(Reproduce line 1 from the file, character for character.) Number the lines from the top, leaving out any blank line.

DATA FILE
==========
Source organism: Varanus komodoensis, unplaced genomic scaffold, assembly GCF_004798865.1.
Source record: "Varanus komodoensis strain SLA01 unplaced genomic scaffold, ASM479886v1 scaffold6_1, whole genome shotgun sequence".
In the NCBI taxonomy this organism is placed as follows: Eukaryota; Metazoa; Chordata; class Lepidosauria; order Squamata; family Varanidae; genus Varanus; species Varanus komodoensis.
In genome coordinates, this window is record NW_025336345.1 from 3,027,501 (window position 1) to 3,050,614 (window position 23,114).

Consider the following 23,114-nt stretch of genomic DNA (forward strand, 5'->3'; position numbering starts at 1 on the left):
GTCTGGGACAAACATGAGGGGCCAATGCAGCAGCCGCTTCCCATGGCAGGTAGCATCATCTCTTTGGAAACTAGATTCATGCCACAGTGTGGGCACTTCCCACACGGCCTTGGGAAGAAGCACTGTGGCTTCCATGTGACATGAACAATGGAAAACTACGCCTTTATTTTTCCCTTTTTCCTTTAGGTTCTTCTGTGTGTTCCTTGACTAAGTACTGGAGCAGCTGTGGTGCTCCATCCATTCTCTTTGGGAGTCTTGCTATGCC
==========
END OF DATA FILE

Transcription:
Source organism: Varanus komodoensis, unplaced genomic scaffold, assembly GCF_004798865.1.